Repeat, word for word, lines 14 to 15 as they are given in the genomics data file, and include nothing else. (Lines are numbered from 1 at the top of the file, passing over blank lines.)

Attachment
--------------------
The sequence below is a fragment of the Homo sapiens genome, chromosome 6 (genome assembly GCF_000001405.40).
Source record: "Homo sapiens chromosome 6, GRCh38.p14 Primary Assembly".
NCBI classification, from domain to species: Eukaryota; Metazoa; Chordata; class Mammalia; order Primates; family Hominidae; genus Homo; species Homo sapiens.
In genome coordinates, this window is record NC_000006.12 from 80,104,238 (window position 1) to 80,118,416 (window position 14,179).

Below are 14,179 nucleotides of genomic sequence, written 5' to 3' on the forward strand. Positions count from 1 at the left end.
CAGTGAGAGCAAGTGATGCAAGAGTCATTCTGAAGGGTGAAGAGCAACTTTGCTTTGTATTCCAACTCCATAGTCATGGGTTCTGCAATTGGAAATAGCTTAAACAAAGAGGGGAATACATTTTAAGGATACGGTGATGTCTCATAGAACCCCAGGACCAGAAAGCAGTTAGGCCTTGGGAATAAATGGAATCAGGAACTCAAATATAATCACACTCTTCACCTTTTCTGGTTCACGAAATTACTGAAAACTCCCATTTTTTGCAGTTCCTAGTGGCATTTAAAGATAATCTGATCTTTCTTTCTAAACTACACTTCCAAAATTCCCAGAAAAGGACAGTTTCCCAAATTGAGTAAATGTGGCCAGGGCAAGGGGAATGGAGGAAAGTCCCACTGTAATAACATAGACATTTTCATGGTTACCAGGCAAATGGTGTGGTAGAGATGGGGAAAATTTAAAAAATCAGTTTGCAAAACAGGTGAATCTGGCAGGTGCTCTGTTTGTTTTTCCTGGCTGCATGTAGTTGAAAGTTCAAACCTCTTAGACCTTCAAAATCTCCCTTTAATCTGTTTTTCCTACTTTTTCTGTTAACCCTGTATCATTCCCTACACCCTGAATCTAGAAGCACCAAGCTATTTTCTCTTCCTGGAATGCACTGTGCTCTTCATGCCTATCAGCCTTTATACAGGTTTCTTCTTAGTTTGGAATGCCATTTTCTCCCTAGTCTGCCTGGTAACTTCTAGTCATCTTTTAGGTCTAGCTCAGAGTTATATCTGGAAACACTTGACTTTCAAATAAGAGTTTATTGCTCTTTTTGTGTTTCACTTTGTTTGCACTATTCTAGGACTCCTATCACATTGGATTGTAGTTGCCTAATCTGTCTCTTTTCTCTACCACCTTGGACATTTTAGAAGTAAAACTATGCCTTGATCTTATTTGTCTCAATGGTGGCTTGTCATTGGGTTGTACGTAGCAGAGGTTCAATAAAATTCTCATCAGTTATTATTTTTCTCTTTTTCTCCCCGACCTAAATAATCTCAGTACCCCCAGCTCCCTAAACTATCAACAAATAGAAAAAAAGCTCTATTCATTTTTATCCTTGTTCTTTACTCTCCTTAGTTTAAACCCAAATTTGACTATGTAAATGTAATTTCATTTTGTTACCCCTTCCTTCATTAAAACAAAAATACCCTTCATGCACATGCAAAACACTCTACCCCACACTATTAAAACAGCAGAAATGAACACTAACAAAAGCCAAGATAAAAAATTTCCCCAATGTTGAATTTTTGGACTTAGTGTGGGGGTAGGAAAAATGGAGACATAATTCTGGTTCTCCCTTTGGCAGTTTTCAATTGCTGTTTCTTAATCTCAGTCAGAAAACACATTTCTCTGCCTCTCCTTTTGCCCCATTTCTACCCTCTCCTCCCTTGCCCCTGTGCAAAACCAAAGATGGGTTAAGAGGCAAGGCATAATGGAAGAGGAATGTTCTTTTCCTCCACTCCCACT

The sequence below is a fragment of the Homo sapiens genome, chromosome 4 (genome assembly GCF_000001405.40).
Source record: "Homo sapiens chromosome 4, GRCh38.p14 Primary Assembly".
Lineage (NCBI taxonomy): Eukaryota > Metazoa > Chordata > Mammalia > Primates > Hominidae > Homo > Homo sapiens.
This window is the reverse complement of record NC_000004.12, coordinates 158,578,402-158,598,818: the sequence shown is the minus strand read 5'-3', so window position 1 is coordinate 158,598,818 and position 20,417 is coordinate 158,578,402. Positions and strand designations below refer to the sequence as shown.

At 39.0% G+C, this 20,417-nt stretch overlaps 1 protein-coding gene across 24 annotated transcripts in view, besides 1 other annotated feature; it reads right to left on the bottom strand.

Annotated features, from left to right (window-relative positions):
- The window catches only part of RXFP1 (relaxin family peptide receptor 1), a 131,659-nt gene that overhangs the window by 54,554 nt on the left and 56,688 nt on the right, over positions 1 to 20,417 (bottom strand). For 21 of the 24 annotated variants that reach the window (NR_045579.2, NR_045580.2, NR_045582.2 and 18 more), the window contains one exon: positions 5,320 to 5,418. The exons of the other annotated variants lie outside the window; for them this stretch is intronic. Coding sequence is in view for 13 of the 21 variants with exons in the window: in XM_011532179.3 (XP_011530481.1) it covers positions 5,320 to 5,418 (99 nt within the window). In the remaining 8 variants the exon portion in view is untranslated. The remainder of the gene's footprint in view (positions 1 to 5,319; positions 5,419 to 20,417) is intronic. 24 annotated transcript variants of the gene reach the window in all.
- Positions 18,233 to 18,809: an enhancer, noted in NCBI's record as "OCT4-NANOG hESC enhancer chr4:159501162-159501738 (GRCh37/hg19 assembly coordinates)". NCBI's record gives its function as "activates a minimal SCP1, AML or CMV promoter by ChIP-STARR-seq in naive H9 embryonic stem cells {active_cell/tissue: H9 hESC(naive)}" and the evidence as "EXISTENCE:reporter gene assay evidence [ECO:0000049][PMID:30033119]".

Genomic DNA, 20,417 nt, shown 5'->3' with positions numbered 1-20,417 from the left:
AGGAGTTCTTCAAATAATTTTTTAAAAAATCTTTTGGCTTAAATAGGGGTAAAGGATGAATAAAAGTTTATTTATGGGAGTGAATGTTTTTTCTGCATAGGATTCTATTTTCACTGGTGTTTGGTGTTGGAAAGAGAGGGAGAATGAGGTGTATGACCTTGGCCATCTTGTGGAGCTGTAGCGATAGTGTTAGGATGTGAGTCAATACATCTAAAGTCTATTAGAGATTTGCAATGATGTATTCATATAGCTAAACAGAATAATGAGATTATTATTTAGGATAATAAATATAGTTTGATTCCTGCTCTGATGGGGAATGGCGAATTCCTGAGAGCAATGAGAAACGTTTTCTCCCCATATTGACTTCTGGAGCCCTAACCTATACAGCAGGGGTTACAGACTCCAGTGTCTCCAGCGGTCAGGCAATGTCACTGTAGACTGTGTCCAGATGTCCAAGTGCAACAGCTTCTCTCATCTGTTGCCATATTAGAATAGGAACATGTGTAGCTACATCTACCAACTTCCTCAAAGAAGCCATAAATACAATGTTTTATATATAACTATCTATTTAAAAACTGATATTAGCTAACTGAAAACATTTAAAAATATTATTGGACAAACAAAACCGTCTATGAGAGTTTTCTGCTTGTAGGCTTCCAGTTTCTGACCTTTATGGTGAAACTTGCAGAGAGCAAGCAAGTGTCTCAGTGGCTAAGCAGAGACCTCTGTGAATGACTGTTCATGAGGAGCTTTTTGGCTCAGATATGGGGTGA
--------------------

- Positions 18,233 to 18,809: an enhancer, noted in NCBI's record as "OCT4-NANOG hESC enhancer chr4:159501162-159501738 (GRCh37/hg19 assembly coordinates)". NCBI's record gives its function as "activates a minimal SCP1, AML or CMV promoter by ChIP-STARR-seq in naive H9 embryonic stem cells {active_cell/tissue: H9 hESC(naive)}" and the evidence as "EXISTENCE:reporter gene assay evidence [ECO:0000049][PMID:30033119]".

Genomic DNA, 20,417 nt, shown 5'->3' with positions numbered 1-20,417 from the left: